Warning that Seattle’s story is becoming an unequal “tale of two cities,” Planned Parenthood’s lead political organizer in the city declared her intention Wednesday to run for the City Council’s newly-drawn 5th District seat.
Halei Watkins, 26, is the first candidate to announce a campaign in the 5th District as the council moves to representation based on geographic districts for its 2015 elections.
The 5th District takes in most of north Seattle, including the neighborhoods of Maple Leaf, Lake City, Bitter Lake and Broadview.
Watkins, who was a regional field director on the marriage equality campaign that pushed the state to legalize same-sex marriage in 2012, lives in Northgate with her husband, a grocery worker and member of the labor union UFCW 21.
None of the council’s nine current members live in the 5th District, but Watkins says she expects a crowded primary nonetheless.
The Spokane native, who moved to Seattle in 2006 to attend the University of Washington, is significantly younger than each of the council’s current members.
The main thrust of her campaign will be “affordability,” Watkins told The Seattle Times in an interview.
“I don’t think affordability is limited just to affordable housing,” Watkins said. “There are a lot of puzzle pieces that go into creating an affordable city, including transportation and child-care costs.”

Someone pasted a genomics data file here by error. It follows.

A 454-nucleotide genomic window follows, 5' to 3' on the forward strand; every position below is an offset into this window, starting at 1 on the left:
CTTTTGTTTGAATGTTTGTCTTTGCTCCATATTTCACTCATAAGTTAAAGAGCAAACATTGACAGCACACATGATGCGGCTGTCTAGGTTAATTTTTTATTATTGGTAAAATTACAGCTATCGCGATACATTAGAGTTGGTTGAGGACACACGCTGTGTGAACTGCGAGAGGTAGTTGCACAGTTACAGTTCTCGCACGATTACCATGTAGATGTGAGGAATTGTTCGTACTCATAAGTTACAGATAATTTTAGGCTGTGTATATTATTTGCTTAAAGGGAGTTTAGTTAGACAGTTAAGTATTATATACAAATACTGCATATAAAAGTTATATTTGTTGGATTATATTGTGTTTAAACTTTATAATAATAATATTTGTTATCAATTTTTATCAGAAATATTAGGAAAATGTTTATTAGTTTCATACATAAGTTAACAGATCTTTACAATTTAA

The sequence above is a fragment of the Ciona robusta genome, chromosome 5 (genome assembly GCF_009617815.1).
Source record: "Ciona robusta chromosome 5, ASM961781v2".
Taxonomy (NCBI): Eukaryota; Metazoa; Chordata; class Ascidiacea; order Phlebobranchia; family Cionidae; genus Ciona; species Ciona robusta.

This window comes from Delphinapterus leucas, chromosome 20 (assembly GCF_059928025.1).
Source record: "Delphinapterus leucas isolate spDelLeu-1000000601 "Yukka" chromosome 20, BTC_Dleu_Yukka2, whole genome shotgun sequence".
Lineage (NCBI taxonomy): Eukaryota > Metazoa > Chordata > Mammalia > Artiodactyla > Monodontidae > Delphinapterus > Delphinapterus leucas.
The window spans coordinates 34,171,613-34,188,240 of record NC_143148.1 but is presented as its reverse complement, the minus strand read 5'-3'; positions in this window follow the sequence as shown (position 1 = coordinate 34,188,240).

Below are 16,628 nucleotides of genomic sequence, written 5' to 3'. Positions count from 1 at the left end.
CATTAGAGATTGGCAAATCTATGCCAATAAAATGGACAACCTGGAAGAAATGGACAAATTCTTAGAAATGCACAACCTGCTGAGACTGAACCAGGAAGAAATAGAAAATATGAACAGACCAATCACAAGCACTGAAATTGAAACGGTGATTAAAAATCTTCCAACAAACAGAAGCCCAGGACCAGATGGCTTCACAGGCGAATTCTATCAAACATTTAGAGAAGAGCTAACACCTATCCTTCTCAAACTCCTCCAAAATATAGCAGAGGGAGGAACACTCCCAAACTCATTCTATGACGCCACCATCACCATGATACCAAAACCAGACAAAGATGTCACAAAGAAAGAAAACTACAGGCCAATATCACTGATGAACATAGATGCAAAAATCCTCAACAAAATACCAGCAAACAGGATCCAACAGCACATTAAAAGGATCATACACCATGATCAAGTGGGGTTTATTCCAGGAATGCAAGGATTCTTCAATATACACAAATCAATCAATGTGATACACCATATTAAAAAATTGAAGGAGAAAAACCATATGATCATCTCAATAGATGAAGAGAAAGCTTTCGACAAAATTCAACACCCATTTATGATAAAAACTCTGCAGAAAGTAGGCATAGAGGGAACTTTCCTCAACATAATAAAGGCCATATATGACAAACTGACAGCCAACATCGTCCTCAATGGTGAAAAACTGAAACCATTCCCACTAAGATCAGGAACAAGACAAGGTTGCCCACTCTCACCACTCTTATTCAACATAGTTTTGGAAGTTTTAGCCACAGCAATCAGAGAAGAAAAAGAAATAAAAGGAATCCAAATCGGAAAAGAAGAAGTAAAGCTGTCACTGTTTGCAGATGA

“What’s unique about my generation, the millennial generation, is how we see things as interconnected,” she added. “I view everything through a social justice and affordability lens.”
In a press release announcing her candidacy Wednesday, Watkins invoked the same “tale of two cities” imagery that New York City Mayor Bill de Blasio used to highlight inequality during his successful campaign last year.
“I’m running because I believe that Seattle is quickly becoming the tale of two cities: one city for the wealthy and one for the rest of us,” Watkins said in her press release. “Like many Seattleites, my husband and I wonder if we will be able to afford to continue to live here, to raise a family here, to grow here.”
North Seattle is growing and becoming more diverse, Watkins says.
“I think north Seattle is one of the last more-affordable districts we see in the city,” she said.
“People are often pushed out out neighborhoods like Capitol Hill and Downtown and they end up in the far north and the far southeast. North Seattle is perceived as being a very homogeneous district of single-family homes and middle-class (residents), which is true in many areas. But it’s getting younger and more diverse.”
Watkins serves on the King County Human Rights Commission and the executive board of the 46th District Democrats, and plans to embark on a listening tour later this month.